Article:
Reset the SMC
Yet another component of your Mac's hardware that stores crucial settings is the System Management Controller (SMC), a circuit that deals with power management, temperature monitoring and fan control, status lights, keyboard backlights, and a few other components. If your SMC becomes confused, you could experience problems like excessive fan noise, slow performance even though Activity Monitor doesn't show the CPU being overtaxed, apps that take forever to launch, batteries that don't charge correctly, problems with sleep or wake, and so on. (You can see a longer list on this Apple support page.) As with zapping the NVRAM, resetting the SMC to factory defaults may resolve these problems.
Apple says you shouldn't reset the SMC without first trying other troubleshooting tasks, such as force-quitting problematic apps and restarting your Mac. However, Apple doesn't mention any negative consequences of resetting the SMC, nor any way to determine for sure if the SMC is glitchy without resetting it and noticing that the problem went away. I've reset my Macs' SMCs many times with no apparent ill effects, and on occasion that did in fact turn out to be the solution to a problem.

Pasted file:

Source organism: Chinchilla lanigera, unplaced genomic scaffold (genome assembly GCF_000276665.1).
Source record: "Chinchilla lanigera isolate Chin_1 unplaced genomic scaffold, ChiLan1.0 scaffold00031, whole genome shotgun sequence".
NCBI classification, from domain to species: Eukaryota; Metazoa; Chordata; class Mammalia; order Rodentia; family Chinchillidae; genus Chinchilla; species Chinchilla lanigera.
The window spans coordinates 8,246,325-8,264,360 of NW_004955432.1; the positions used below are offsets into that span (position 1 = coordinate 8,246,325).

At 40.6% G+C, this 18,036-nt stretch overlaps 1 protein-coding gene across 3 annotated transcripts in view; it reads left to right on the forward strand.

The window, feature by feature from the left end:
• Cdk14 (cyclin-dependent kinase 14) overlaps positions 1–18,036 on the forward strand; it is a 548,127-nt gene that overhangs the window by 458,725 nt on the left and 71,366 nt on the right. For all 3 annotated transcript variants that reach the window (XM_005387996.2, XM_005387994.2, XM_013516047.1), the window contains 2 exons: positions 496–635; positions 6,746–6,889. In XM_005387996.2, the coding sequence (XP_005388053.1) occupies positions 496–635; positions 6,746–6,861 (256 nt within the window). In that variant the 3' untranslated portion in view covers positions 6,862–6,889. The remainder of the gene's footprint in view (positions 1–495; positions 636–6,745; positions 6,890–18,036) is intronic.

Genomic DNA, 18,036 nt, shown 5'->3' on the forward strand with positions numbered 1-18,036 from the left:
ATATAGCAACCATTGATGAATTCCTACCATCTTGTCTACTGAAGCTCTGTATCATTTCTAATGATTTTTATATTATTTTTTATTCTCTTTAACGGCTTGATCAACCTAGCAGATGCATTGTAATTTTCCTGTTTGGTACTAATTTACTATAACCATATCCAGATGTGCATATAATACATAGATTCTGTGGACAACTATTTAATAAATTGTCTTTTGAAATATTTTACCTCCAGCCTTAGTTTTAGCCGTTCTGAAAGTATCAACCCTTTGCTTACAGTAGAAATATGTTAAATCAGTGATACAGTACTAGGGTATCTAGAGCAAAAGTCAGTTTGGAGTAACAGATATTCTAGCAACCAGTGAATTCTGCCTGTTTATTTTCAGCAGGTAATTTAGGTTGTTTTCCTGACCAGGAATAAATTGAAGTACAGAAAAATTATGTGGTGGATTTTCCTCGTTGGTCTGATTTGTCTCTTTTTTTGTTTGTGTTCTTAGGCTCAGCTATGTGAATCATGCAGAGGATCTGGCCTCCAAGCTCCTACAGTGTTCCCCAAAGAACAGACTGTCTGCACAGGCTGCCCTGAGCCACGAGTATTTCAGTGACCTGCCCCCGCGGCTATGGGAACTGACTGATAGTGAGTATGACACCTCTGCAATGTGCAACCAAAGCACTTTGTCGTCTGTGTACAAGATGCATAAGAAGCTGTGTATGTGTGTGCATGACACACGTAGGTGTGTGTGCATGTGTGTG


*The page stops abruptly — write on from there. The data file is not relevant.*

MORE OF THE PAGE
Before you can reset your SMC, you must shut down your Mac. After that, the procedure varies depending on the type of Mac you have.
Desktop Macs: Disconnect the power cord (either from the Mac or from the AC outlet). Wait 15 seconds and plug it back in. Then wait another 5 seconds and turn the Mac back on.
Portable Macs with non-removable batteries: Make sure the Mac is plugged in to AC power. On the built-in keyboard, press and hold the Shift, Option, and Control keys on the left side and press the power button. Release all the keys at once, and then turn the Mac on normally.
Portable Macs with removable batteries: Disconnect the AC power cord and remove the battery. Press the power button, hold it for 5 seconds, and then let go. Put the battery back in, reconnect the power cord, and turn the Mac on normally.
Although neither of these procedures is a guaranteed cure, both of them can solve a number of odd problems, and are worth a few minutes of your time before hauling your Mac in to see the local Apple Genius.
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